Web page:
Onion Salad with Miso Dressing
Learn how to make a delicious Japanese-style onion salad, aemono, featuring red miso dressing, vinegar, sugar, and garlic. This small plate dish is perfect with sake at the beginning of a meal. Try variations such as different types of miso for the dressing. Includes helpful tips for preparing the onions and julienned shiso. Check out this article for more about aemono and Japanese cooking.
A Japanese government representative here in New York handed me an interesting pamphlet called "A Guide to Japanese Ingredients," listing food producers and their ingredients, as well as a few recipes. One dish in particular caught my eye, for onion salad. The restaurant Yakitori Totto features it and it's fantastic. It's a kind of aemono, "dressed things," which, according to "Japanese Cooking: A Simple Art," is Japanese-style salad of several raw or cooked and cooled ingredients tossed with a dressing. Typical aemono dressings are vinegar-based and thickened with pureed tofu, ground sesame or miso. Just like the one in the recipe below. This dish makes a tasty small plate to accompany sake at the beginning of a meal. (But I would lose the raw garlic; too overpowering I think.)
Onion and Shiso Salad with Miso Dressing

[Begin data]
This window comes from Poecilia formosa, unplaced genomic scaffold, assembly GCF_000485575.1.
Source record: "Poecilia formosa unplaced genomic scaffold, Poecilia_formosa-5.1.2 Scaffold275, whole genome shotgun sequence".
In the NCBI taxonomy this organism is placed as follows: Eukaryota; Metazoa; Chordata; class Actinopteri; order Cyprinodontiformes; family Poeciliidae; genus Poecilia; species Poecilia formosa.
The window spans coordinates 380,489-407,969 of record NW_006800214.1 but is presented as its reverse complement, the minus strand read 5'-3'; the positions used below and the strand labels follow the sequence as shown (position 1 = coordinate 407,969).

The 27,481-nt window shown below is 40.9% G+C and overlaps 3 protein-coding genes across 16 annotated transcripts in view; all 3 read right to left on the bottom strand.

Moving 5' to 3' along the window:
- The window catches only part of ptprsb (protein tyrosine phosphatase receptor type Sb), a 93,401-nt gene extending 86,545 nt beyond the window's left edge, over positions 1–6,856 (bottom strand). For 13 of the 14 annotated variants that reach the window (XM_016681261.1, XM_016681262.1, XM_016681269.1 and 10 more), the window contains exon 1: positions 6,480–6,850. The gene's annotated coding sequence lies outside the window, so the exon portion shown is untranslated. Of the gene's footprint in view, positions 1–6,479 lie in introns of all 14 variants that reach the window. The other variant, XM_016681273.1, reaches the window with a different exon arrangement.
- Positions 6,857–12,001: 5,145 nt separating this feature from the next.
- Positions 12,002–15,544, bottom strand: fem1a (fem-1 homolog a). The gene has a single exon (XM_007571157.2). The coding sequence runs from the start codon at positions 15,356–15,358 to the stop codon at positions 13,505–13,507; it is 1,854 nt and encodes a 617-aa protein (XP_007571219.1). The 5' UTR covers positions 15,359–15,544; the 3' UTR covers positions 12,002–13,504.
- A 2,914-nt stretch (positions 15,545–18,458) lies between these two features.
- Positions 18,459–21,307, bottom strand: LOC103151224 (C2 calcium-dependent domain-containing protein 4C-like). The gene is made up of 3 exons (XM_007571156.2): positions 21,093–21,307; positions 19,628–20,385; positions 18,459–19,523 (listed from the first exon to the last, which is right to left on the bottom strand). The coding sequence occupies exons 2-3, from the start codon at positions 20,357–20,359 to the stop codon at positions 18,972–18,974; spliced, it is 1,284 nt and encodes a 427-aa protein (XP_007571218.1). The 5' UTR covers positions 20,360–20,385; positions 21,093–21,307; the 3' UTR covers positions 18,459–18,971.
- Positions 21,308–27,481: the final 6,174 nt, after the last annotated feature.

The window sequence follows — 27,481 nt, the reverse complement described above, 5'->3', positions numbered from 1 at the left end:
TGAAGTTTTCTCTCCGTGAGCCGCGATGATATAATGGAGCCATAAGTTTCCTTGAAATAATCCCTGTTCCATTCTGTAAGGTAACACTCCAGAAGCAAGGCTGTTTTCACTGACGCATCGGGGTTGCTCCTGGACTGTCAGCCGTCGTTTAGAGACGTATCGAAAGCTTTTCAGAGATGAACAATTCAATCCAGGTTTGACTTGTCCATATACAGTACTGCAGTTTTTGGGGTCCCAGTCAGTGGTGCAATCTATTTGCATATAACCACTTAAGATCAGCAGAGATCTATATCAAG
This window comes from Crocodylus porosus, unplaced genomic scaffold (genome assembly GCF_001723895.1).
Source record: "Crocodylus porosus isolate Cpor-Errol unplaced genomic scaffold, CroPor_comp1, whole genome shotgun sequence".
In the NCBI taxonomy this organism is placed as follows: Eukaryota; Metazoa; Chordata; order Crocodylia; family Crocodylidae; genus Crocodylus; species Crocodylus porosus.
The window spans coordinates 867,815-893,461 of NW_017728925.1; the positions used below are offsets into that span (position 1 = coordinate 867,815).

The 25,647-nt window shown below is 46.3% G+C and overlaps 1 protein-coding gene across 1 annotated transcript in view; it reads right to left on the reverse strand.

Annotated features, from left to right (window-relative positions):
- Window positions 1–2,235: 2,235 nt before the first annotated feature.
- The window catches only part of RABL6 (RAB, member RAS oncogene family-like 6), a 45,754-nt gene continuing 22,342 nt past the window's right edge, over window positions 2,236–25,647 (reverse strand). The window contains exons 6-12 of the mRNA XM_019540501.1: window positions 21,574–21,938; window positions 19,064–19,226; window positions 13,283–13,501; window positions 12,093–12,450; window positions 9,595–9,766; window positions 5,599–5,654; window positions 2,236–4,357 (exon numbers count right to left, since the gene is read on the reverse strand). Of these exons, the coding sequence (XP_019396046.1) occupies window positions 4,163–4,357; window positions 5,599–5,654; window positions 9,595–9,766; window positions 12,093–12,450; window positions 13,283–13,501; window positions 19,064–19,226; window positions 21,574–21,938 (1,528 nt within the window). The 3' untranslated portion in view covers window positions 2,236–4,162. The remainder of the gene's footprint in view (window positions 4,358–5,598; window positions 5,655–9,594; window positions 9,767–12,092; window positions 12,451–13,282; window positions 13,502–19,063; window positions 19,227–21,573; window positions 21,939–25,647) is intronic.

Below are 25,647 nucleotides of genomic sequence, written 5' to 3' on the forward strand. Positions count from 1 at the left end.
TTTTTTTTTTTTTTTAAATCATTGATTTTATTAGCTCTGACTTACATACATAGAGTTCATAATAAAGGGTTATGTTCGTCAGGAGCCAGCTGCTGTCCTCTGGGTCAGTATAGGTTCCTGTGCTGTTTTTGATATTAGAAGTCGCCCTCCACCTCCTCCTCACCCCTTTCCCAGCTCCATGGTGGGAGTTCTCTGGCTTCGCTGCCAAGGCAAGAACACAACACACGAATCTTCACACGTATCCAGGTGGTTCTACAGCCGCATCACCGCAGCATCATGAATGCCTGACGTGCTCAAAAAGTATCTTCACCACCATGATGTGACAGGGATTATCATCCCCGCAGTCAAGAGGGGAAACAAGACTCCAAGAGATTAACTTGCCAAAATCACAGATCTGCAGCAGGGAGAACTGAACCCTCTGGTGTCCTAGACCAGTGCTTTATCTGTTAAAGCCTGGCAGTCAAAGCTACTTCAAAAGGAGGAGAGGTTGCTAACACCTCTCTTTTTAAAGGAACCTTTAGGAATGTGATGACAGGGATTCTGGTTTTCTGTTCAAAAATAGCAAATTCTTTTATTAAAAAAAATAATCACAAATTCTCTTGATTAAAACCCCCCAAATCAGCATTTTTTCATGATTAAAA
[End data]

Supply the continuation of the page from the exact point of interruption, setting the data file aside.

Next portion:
- 2 medium white or red onions
- 10 shiso leaves
- 2 tablespoons red miso
- 2 teaspoons vinegar
- 2 teaspoons sugar
- ½ teaspoon garlic, minced
- 3 tablespoons water
- Katsuo bushi (dried, shaved bonito)
Prepare the Onions: Thinly slice the onions and soak them in a bowl of cold water for ten minutes. After soaking, take the onions out in batches, place them in a kitchen towel, and wring out the liquid. This method reduces the onions' bitterness and helps them last longer.
Prepare the Shiso: Stack the shiso leaves, roll them up, and thinly slice to julienne. This method is efficient for slicing herbs and produces uniform strips.
Make the Dressing: In a bowl, combine 2 tablespoons of red miso, 2 teaspoons of vinegar, 2 teaspoons of sugar, ½ teaspoon of minced garlic, and 3 tablespoons of water. Whisk until the ingredients are well blended. Feel free to experiment with different types of miso or miso mixtures to adjust the flavor.
Assemble the Salad: Arrange the wrung-out onion slices on a plate. Sprinkle the julienned shiso leaves over the onions. Pour the prepared dressing evenly over the top.
Garnish and Serve: Garnish the salad with katsuo bushi before serving. The dried, shaved bonito adds a savory umami flavor that complements the salad's fresh and tangy taste.
Techniques and Their Purposes:
Soaking and Wringing Onions: Soaking onions in cold water and then wringing out the moisture reduces their sharpness and bitterness, making them more palatable and extending their freshness. This technique is particularly useful for raw preparations where the onion's potent flavor might otherwise overpower the dish.
Julienning Shiso Leaves: Rolling and slicing the shiso leaves not only makes for an attractive presentation but also evenly distributes the herb's fresh, aromatic flavor throughout the salad.